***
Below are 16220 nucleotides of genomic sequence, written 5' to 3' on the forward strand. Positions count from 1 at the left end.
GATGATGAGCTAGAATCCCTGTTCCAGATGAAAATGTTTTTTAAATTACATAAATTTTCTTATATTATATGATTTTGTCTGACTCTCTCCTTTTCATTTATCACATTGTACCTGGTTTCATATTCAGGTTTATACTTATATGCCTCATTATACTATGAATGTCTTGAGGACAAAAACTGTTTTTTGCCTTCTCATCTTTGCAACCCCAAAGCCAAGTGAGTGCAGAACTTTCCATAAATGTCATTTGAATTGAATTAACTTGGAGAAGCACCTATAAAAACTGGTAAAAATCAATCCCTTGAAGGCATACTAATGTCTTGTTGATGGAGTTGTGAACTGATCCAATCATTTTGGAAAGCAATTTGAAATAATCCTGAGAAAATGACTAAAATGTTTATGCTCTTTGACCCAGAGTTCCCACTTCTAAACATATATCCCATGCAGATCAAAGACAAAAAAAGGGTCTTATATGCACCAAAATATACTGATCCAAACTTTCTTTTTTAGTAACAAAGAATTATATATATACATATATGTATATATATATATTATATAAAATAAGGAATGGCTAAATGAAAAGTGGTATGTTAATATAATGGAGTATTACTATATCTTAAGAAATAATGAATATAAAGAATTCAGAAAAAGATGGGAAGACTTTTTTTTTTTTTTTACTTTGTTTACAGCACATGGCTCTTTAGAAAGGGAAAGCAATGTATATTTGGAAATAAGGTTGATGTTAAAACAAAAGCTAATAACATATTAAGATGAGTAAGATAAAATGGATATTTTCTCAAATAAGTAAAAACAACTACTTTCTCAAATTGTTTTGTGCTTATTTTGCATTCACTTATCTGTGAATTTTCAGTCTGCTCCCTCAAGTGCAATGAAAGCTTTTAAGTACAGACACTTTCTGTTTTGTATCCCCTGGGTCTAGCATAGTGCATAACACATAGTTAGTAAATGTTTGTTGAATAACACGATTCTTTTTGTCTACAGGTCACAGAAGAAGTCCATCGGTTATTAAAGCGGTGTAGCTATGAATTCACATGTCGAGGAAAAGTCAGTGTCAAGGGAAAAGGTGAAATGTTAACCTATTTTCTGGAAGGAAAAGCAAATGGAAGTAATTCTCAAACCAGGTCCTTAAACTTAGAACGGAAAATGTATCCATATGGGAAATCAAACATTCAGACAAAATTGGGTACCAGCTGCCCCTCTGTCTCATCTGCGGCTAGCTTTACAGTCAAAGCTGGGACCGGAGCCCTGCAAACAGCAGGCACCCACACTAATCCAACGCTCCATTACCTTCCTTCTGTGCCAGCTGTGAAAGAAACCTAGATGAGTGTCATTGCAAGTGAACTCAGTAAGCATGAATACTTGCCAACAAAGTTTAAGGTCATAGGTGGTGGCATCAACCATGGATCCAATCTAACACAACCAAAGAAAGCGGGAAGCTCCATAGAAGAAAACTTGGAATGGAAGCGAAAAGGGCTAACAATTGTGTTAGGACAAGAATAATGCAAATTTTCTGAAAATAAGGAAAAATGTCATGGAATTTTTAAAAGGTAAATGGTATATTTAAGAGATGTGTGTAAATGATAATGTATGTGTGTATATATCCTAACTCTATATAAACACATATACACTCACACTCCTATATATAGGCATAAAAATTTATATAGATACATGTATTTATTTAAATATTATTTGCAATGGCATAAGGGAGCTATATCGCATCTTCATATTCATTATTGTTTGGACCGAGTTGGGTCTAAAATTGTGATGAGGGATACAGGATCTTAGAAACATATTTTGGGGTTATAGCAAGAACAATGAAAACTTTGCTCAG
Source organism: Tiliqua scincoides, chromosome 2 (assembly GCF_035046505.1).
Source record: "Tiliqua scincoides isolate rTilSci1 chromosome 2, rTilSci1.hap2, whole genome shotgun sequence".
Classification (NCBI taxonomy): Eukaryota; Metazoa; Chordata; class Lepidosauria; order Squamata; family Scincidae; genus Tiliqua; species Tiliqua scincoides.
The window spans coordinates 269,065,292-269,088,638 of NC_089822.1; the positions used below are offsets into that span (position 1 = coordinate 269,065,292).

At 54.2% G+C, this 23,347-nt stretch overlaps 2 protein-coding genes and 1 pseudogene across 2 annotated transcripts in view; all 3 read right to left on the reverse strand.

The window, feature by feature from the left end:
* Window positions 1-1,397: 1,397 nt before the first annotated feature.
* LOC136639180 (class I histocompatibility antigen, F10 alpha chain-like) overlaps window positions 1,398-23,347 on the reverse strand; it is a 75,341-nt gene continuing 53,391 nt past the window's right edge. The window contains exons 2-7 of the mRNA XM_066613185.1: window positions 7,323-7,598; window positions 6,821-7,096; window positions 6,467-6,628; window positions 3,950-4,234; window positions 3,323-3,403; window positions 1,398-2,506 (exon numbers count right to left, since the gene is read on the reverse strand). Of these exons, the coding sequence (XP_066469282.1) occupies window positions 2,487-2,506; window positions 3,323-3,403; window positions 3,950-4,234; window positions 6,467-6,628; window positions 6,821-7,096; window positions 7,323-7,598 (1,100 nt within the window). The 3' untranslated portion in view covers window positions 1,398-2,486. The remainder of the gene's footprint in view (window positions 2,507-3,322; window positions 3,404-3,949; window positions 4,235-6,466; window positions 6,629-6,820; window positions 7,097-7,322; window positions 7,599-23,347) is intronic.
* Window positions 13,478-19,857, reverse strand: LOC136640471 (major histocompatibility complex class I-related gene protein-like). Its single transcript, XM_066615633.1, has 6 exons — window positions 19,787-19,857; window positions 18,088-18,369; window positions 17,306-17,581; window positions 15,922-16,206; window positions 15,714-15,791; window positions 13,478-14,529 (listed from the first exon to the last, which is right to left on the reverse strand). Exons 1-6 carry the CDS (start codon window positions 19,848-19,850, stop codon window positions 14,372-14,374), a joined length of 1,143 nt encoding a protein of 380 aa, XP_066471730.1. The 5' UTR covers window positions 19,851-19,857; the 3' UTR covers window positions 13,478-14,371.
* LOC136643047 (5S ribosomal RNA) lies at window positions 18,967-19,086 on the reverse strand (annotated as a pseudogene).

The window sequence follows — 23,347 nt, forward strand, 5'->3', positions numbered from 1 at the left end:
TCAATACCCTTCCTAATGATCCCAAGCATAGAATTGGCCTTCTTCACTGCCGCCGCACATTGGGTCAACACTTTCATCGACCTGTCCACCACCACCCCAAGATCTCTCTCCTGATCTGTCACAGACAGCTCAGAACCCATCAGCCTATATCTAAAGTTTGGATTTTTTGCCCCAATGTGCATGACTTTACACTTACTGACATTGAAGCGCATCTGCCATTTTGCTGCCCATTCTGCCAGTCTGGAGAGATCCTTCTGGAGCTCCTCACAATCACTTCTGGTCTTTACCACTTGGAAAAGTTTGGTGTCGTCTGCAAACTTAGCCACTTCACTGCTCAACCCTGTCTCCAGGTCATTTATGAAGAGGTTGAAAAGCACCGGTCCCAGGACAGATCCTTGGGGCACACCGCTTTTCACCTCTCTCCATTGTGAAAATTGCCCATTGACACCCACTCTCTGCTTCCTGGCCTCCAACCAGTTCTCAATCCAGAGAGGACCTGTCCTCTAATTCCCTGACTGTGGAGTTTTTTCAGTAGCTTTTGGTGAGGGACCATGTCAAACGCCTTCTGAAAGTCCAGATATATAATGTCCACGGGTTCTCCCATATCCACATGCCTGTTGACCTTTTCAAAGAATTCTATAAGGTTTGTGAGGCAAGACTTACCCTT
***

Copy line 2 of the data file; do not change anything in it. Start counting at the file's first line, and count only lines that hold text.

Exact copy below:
GATGATGAGCTAGAATCCCTGTTCCAGATGAAAATGTTTTTTAAATTACATAAATTTTCTTATATTATATGATTTTGTCTGACTCTCTCCTTTTCATTTATCACATTGTACCTGGTTTCATATTCAGGTTTATACTTATATGCCTCATTATACTATGAATGTCTTGAGGACAAAAACTGTTTTTTGCCTTCTCATCTTTGCAACCCCAAAGCCAAGTGAGTGCAGAACTTTCCATAAATGTCATTTGAATTGAATTAACTTGGAGAAGCACCTATAAAAACTGGTAAAAATCAATCCCTTGAAGGCATACTAATGTCTTGTTGATGGAGTTGTGAACTGATCCAATCATTTTGGAAAGCAATTTGAAATAATCCTGAGAAAATGACTAAAATGTTTATGCTCTTTGACCCAGAGTTCCCACTTCTAAACATATATCCCATGCAGATCAAAGACAAAAAAAGGGTCTTATATGCACCAAAATATACTGATCCAAACTTTCTTTTTTAGTAACAAAGAATTATATATATACATATATGTATATATATATATTATATAAAATAAGGAATGGCTAAATGAAAAGTGGTATGTTAATATAATGGAGTATTACTATATCTTAAGAAATAATGAATATAAAGAATTCAGAAAAAGATGGGAAGACTTTTTTTTTTTTTTTACTTTGTTTACAGCACATGGCTCTTTAGAAAGGGAAAGCAATGTATATTTGGAAATAAGGTTGATGTTAAAACAAAAGCTAATAACATATTAAGATGAGTAAGATAAAATGGATATTTTCTCAAATAAGTAAAAACAACTACTTTCTCAAATTGTTTTGTGCTTATTTTGCATTCACTTATCTGTGAATTTTCAGTCTGCTCCCTCAAGTGCAATGAAAGCTTTTAAGTACAGACACTTTCTGTTTTGTATCCCCTGGGTCTAGCATAGTGCATAACACATAGTTAGTAAATGTTTGTTGAATAACACGATTCTTTTTGTCTACAGGTCACAGAAGAAGTCCATCGGTTATTAAAGCGGTGTAGCTATGAATTCACATGTCGAGGAAAAGTCAGTGTCAAGGGAAAAGGTGAAATGTTAACCTATTTTCTGGAAGGAAAAGCAAATGGAAGTAATTCTCAAACCAGGTCCTTAAACTTAGAACGGAAAATGTATCCATATGGGAAATCAAACATTCAGACAAAATTGGGTACCAGCTGCCCCTCTGTCTCATCTGCGGCTAGCTTTACAGTCAAAGCTGGGACCGGAGCCCTGCAAACAGCAGGCACCCACACTAATCCAACGCTCCATTACCTTCCTTCTGTGCCAGCTGTGAAAGAAACCTAGATGAGTGTCATTGCAAGTGAACTCAGTAAGCATGAATACTTGCCAACAAAGTTTAAGGTCATAGGTGGTGGCATCAACCATGGATCCAATCTAACACAACCAAAGAAAGCGGGAAGCTCCATAGAAGAAAACTTGGAATGGAAGCGAAAAGGGCTAACAATTGTGTTAGGACAAGAATAATGCAAATTTTCTGAAAATAAGGAAAAATGTCATGGAATTTTTAAAAGGTAAATGGTATATTTAAGAGATGTGTGTAAATGATAATGTATGTGTGTATATATCCTAACTCTATATAAACACATATACACTCACACTCCTATATATAGGCATAAAAATTTATATAGATACATGTATTTATTTAAATATTATTTGCAATGGCATAAGGGAGCTATATCGCATCTTCATATTCATTATTGTTTGGACCGAGTTGGGTCTAAAATTGTGATGAGGGATACAGGATCTTAGAAACATATTTTGGGGTTATAGCAAGAACAATGAAAACTTTGCTCAG